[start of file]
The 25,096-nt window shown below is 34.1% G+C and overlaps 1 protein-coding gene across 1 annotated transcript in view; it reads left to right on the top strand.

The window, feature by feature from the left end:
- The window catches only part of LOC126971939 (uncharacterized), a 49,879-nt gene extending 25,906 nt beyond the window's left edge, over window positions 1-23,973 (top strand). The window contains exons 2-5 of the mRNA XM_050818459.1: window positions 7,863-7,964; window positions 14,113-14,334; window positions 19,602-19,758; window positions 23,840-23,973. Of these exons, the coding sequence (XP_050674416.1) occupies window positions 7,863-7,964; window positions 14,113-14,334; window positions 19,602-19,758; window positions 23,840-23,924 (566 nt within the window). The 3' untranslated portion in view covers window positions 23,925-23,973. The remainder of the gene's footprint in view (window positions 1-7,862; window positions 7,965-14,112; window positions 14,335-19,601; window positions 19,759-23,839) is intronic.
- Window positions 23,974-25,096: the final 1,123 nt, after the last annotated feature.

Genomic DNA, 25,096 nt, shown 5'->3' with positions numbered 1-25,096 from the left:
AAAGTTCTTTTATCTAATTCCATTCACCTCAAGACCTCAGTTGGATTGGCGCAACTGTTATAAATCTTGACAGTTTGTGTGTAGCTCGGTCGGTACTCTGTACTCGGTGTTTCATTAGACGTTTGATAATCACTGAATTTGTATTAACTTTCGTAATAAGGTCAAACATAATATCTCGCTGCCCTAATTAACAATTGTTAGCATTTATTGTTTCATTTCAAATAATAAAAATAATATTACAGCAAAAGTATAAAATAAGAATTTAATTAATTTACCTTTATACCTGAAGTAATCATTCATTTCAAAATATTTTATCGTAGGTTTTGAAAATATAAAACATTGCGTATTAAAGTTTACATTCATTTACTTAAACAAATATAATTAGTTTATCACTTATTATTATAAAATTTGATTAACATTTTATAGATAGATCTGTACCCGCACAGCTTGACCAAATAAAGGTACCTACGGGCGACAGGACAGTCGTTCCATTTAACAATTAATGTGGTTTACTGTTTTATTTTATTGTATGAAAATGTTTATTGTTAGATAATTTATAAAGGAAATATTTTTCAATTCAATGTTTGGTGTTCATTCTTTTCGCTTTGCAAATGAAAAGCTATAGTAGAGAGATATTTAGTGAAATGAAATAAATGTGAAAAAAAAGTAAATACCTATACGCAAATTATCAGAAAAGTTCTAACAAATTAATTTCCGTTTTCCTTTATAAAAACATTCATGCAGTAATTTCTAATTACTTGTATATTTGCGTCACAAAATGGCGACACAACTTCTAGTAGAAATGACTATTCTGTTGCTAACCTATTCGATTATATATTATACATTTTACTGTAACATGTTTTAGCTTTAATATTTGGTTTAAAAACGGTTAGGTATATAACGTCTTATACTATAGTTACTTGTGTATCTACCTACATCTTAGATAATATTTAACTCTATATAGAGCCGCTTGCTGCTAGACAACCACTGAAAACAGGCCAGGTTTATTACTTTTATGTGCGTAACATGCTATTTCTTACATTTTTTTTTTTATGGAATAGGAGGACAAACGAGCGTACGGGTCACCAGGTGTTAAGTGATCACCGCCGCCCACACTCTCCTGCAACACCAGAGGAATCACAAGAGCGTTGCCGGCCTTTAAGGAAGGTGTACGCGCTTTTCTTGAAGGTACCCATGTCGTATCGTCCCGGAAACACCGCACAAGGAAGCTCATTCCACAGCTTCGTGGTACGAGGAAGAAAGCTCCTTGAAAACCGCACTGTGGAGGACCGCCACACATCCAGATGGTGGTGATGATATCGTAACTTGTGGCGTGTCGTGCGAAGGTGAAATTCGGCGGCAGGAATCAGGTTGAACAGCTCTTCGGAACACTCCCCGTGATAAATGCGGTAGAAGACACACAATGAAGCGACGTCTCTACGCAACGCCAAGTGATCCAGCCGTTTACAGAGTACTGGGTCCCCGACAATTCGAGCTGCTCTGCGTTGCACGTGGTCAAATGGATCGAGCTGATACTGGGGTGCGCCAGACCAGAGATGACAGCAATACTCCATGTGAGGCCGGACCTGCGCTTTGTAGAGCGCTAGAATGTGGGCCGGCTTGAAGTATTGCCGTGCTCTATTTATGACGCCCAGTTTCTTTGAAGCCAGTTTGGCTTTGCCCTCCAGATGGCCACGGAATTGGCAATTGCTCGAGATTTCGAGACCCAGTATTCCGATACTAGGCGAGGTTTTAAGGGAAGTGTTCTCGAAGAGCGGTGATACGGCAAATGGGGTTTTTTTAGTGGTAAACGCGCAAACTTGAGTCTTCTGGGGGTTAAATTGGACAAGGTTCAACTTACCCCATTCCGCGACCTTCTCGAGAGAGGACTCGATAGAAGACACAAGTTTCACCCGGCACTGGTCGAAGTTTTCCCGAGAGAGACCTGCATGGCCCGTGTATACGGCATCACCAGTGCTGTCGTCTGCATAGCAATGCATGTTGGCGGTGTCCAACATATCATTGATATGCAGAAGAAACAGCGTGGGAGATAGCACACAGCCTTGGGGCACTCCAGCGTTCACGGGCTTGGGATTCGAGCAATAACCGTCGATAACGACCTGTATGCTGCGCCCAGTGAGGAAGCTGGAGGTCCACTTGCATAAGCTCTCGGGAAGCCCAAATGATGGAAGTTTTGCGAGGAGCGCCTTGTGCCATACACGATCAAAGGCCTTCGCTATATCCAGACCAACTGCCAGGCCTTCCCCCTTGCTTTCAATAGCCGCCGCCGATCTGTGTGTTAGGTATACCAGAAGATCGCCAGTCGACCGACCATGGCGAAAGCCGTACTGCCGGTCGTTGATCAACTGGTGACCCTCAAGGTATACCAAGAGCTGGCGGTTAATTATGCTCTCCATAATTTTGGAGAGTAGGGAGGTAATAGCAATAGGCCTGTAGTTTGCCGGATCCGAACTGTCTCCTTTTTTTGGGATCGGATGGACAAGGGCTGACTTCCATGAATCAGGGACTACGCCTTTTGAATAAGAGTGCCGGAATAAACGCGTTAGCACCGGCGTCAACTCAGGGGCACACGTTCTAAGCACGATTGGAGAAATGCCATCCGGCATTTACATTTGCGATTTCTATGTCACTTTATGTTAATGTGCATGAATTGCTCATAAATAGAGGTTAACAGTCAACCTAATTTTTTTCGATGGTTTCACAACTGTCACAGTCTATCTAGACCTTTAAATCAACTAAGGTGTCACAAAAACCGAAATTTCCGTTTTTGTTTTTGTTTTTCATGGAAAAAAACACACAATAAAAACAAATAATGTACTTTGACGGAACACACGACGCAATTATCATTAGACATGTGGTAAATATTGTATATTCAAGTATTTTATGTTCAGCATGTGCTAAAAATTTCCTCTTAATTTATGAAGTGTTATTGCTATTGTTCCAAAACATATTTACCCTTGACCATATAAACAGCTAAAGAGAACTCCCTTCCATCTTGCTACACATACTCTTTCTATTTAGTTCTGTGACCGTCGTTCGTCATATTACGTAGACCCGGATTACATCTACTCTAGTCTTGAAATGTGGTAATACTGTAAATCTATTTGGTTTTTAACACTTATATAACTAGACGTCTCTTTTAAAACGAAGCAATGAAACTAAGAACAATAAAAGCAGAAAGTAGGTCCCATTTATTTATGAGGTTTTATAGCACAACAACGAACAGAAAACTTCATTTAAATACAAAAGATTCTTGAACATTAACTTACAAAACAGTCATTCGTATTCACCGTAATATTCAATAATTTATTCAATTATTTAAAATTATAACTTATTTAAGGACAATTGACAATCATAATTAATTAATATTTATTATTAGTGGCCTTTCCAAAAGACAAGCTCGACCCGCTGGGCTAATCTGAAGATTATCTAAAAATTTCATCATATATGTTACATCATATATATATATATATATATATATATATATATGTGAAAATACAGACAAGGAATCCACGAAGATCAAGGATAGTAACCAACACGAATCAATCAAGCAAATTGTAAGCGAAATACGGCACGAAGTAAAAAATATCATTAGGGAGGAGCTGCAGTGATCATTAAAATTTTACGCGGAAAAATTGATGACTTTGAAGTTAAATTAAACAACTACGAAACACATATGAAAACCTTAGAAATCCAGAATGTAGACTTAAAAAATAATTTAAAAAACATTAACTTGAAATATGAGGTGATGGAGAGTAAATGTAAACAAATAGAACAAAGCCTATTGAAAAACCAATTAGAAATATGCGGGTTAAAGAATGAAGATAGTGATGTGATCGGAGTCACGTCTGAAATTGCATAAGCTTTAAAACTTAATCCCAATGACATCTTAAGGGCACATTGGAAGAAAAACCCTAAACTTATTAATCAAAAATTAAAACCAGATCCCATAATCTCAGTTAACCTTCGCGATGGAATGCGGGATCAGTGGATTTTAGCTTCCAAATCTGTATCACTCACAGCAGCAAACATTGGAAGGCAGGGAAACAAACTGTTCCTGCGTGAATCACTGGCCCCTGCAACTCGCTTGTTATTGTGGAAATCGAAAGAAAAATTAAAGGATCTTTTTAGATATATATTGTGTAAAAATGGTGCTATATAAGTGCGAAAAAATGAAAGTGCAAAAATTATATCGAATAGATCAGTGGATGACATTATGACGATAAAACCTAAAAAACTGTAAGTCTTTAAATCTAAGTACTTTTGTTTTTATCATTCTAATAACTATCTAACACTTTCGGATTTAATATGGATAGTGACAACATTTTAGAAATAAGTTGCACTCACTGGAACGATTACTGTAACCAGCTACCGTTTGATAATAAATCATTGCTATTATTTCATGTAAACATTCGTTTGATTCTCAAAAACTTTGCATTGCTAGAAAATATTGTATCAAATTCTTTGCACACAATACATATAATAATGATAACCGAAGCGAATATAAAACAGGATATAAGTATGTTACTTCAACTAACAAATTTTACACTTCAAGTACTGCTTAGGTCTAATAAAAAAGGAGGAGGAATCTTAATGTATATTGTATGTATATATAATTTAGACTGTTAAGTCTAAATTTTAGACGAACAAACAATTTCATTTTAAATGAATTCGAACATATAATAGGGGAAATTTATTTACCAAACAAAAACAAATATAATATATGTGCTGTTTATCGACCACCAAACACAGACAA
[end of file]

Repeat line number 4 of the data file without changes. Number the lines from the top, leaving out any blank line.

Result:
- Window positions 23,974-25,096: the final 1,123 nt, after the last annotated feature.